The Petroleum Industry Bill (PIB) 2020, which has just passed first reading at the National Assembly, has stripped the Minister of Petroleum Resources of the controversial discretionary powers to award and revoke oil licenses.
An analysis of the Bill by e360, (which was obtained from petroleumindustrybill.com) reveals that the bill has provided for two new regulatory agencies known as the Nigerian Upstream Regulatory Commission, which is empowered with awarding oil prospecting or mining licenses, and the Nigerian Midstream and Downstream Petroleum Regulatory Authority.
As against provisions in the existing Petroleum Act where the minister is empowered with discretionary powers to award or revoke bid licenses, the new bill provides that the minister can only act upon the recommendation of the Commission to grant oil Licenses or Leases and can only revoke and assign interests based on the Commissions recommendations.
Outlining the minister’s powers under the Governance and Institutions section in Chapter 1, the bill reads, “The Minister shall upon the recommendation of the Commission, grant Petroleum Prospecting Licenses and Petroleum Mining Leases through the processes established in this Act; upon the recommendation of the Commission, and pursuant to the provisions of this Act and the Regulations, revoke and assign interests in Petroleum Prospecting Licenses and Petroleum Mining Leases.”
Recall that this has been a subject of advocacy by CSOs and industry experts who over the years have called for a repeal of the minister’s discretionary powers arguing that it is negatively affecting outcomes of oil bid rounds.
e360 gathered that previous bid rounds revealed a sharp decline in interest from serious investors – local and foreign – in the country’s marginal oil fields. For example, it was learnt that in 2005, only 57 percent of the oil blocks offered for auction secured at least one bid, the number dropped to 40 percent by 2007.
This, analysts say was because many of the serious investors were concerned about the law regulating operations in the oil industry, complaining that the legal framework cedes too much power to the Minister of Petroleum Resources to award or revoke licenses based on his or her discretion.
Many serious investors are believed to opt out of the bid process as they felt the licensing rounds were mere cosmetic processes for government officials to reward their allies and associates with oil assets.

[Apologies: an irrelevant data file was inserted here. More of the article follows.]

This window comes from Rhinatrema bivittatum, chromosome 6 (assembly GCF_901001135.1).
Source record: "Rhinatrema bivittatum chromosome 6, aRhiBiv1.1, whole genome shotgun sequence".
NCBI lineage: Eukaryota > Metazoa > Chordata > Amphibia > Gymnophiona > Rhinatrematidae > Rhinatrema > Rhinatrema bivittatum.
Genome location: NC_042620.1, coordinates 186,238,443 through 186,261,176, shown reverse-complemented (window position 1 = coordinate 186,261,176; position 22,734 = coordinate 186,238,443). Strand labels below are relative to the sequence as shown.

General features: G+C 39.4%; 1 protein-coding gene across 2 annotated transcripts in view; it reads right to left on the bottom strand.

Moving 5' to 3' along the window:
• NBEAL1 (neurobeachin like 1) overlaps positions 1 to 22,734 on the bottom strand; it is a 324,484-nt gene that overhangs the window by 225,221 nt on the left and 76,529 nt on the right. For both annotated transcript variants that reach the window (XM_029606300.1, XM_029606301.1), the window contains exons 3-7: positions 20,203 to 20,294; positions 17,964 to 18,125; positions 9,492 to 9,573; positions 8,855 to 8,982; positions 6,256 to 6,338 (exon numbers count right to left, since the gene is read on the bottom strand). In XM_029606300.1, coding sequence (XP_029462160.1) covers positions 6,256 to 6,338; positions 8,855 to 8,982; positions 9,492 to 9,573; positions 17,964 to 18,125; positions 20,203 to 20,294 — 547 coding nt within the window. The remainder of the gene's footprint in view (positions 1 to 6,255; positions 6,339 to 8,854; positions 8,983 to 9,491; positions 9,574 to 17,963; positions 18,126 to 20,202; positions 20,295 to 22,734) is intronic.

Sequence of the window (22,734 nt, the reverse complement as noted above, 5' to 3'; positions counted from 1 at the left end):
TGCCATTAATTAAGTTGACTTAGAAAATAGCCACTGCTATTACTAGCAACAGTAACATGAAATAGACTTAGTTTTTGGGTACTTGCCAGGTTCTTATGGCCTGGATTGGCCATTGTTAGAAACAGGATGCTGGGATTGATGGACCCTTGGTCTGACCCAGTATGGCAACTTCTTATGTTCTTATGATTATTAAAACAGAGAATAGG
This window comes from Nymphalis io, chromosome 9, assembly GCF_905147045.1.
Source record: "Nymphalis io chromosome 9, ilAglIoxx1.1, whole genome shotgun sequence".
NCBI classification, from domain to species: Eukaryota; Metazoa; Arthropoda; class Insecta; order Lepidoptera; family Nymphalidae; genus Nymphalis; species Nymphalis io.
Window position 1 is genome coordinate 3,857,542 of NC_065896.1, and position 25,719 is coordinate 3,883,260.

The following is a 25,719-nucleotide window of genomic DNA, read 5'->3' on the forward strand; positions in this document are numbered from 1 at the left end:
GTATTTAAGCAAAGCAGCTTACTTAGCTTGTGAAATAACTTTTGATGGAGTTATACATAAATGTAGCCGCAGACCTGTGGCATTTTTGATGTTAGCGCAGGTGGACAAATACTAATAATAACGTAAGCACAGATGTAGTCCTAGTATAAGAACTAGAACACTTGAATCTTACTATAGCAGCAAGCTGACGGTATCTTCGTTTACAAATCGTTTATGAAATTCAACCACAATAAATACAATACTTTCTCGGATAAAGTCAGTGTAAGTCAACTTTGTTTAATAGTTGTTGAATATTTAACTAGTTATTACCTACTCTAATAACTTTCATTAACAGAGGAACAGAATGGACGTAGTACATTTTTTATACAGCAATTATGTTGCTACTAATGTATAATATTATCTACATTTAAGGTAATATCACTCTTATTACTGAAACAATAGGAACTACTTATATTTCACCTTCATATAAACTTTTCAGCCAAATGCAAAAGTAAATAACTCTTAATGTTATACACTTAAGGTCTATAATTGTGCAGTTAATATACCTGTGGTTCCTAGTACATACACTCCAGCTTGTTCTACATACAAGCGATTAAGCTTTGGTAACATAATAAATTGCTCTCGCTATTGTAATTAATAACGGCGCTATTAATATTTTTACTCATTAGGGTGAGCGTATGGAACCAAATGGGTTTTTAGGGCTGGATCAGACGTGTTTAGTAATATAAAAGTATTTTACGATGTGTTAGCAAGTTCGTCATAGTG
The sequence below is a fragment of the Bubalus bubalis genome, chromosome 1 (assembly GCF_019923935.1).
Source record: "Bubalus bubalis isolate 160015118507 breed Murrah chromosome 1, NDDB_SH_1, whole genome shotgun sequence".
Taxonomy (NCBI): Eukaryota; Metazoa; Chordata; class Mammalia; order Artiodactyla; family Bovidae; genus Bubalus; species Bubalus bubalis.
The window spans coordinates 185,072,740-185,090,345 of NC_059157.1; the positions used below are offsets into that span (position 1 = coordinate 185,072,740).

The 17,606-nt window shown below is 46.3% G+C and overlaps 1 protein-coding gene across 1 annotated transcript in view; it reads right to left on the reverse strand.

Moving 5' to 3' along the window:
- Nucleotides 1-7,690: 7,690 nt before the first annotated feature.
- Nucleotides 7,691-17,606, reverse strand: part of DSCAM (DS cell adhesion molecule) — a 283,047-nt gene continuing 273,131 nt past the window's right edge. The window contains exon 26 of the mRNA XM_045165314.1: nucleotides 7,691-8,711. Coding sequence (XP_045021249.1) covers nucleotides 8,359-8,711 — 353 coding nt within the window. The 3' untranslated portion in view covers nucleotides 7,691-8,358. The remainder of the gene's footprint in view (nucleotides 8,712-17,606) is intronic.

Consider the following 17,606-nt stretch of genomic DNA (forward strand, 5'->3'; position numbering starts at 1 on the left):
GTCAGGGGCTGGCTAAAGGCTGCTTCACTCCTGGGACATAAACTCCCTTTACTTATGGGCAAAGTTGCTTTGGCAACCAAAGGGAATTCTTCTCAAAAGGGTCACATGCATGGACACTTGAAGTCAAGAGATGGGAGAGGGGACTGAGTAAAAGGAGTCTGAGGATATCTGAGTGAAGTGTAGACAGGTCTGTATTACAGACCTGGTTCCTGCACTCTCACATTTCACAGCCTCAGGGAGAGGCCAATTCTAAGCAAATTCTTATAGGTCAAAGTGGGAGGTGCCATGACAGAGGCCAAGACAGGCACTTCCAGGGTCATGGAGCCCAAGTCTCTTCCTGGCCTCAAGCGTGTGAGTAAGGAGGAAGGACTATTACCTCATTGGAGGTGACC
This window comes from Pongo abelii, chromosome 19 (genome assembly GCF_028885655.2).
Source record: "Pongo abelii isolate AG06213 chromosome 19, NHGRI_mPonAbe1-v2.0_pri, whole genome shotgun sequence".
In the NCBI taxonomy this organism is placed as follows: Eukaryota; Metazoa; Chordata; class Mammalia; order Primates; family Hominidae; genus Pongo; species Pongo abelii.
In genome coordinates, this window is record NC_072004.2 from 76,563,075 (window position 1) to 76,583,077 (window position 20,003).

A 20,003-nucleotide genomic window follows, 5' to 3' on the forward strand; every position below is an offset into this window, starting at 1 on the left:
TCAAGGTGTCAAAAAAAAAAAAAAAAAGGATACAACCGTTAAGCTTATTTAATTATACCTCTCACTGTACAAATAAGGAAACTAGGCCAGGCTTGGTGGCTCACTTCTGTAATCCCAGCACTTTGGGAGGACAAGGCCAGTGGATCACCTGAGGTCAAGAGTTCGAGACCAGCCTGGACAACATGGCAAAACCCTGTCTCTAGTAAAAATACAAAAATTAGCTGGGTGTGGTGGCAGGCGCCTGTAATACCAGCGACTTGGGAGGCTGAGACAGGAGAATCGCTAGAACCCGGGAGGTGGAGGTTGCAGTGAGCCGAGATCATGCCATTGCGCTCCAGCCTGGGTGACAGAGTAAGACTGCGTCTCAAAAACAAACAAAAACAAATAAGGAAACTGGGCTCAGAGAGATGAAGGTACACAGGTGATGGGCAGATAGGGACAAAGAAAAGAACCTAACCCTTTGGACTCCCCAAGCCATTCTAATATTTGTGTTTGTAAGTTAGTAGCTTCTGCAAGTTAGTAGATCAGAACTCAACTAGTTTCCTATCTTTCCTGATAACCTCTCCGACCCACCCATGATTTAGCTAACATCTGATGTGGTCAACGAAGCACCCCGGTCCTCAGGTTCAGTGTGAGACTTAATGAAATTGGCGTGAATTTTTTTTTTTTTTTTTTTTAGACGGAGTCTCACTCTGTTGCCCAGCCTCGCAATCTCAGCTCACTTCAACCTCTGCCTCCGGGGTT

Meanwhile, in fulfilling calls for a transparent bidding process and reassuring investors that Nigeria was ready for business, the bill emphasized that subject to the provisions of sections 71(5), 74(3), 81(1) and 93(2) of the Act, petroleum prospecting license or petroleum mining lease shall only be granted based on a fair, transparent and competitive bidding process.
“The grant of a petroleum prospecting license or a petroleum mining lease on a previously appraised area or a surrendered, relinquished or revoked petroleum mining lease in, under or upon the territory of Nigeria, shall be by an open, transparent, competitive and non-discriminatory bidding process conducted by the Commission pursuant to section 73(3) of this Act,” the Bill stated.
According to the Bill, in determining a winning bidder, parameters such as call for bids published locally and internationally, prescribing a technical, legal, social, economic and financial requirement, including the minimum experience and capacity for an applicant, must be met.
It further provided for a transparent and competitive process to include an electronic bidding process, open to the public and conducted in the presence of representatives of the Nigerian Extractive Industry Transparency Initiative (NEITI), Ministry of Finance and Ministry of Petroleum Resources.
On the Licensing round guidelines, the bill provided that the license or lease acreages must be included, the term and minimum work obligations as well as requirements to be fulfilled by the bidders and the pre-qualification criteria. Others are list of documents required and criteria for the evaluation of technical capacity, financial competence and legal status of interested parties, including technical and financial assessment of the bid as well as details and cost for the acquisition of relevant data and studies.
The Bill also spelt out conditions, responsibilities and timelines for exploration, prospecting and mining licensees, in an attempt to reverse Nigeria’s acreage management from being one of the sloppiest in the world.
Part of the Commissions technical regulatory functions, according to the Bill is to keep public registers of licenses, leases, permits and other authorizations. These include Beneficial Ownership, award, renewal, assignment, amendment, suspension and revocation
A further analysis of this section by e360 shows that it addresses some of the gaps identified by the Nigeria Natural Resource Charter (NNRC) in its 2019 Benchmarking Exercise Report (BER).
The 2019 BER had identified unchecked discretionary powers, non-transparent bidding process, multiplicity in license administration and acreage management as some major administrative gaps in the Nigerian oil sector.